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Simpson's paradox is a statistical paradox described by E. H. Simpson in 1951: an association in sub-populations may be reversed in the population. It appears that two sets of data separately support a certain hypothesis, but, when considered together, they support the opposite hypothesis.

As an example, suppose we have two people, Ann and Bob. In the first test, Ann and Bob are let loose on Wikipedia, and Ann edits 100 articles, improving 60 of them, while Bob edits 10 articles, improving 9 of them. In the second test, Ann and Bob are again let loose on Wikipedia, and this time Ann edits 10 articles, improving 1 of them, while Bob edits 100 articles, improving 30 of them.

Now we can summarise, introduce some notation (that will be useful later) and generate the paradox

• In the first test, Ann improved 60% of the articles she edited (SA(1) = 60%), while Bob's success rate was 90% (= SB(1)) Success is associated with Bob.
• In the second test Ann managed 10% (SA(2)) while Bob achieved 30% (SB(2)). On both occasions Bob's edits were more successful than Ann's. Success is again associated with Bob.
• But if we combine the two tests, we see that Ann and Bob both edited 110 articles, and that Ann improved 61 (SA = 61/110) while Bob improved only 39 (SB = 39/110).
• SB < SA. Success is now associated with Ann. Bob is better on every test but worse overall!

The arithmetical basis of the paradox is uncontroversial. If SB(1) > SA(1) and SB(2) > SA(2) we feel that SB must be greater than SA. However if different weights are used to form the overall score for each person then this feeling may be disappointed. Here the first test is weighted 100/110 for Ann and 10/110 for Bob while the weights are reversed on the second test.

SA = 100/110SA(1) + 10/110SA(2).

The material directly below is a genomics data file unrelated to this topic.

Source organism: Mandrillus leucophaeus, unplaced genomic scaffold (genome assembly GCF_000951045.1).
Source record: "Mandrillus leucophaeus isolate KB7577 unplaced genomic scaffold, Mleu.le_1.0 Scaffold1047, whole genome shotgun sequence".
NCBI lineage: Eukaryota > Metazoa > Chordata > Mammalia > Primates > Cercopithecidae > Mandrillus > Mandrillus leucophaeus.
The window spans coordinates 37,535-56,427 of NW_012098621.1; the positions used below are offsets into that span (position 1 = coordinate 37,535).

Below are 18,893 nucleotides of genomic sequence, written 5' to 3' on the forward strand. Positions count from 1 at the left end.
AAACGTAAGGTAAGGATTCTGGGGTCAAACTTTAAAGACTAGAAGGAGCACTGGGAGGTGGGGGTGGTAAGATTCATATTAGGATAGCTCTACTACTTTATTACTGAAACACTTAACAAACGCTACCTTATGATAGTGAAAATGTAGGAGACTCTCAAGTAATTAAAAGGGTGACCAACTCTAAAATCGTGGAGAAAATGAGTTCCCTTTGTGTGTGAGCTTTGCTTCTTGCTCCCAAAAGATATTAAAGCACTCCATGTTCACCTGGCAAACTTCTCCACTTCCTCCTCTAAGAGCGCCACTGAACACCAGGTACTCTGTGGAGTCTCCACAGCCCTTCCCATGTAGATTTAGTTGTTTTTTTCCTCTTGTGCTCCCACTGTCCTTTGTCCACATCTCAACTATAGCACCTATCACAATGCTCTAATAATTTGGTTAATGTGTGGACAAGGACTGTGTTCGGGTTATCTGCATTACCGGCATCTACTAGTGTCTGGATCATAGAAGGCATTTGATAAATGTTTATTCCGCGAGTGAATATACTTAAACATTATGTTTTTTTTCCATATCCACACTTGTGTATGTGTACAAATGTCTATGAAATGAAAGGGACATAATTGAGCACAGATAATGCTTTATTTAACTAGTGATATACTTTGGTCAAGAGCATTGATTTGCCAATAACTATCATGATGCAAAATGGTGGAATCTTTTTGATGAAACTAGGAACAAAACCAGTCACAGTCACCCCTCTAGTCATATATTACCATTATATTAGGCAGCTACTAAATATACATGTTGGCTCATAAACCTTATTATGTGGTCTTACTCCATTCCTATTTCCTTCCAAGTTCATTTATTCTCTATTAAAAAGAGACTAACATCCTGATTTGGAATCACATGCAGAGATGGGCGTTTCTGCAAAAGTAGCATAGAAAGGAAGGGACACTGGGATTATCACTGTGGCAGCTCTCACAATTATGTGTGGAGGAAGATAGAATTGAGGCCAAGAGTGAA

SB = 10/110SB(1) + 100/110SB(2).

By more extreme reweighting A's overall score can be pushed up to 60% and B's down to 30%.

The arithmetic allows us to see through the paradox but there is still the conflict between the individual performances and the overall performance: who is better, A or B? Ann and Bob's creator thought Ann was better--her overall success rate is higher. But it is possible to retell the story so that it appears obvious that B is better. A and B are now hospitals and the two tests have become two types of patient: mild and severe. The numerical data is as before: B is better at curing both types of patient but its overall success rate is worse because almost all (100/110) of its patients are severe cases while almost all of A's are mild (100/110). The association of success with A is misleading, even spurious.

In this retelling has something been added, or has a tacit assumption of the Ann and Bob story been changed? These issues are discussed in the modern literature on Simpson's paradox. Although statisticians have known about the Simpson's paradox phenomenon for over a century, there has lately been a revival of interest in it and philosophers, computer scientists, epidemiologists, economists and others have discussed it too.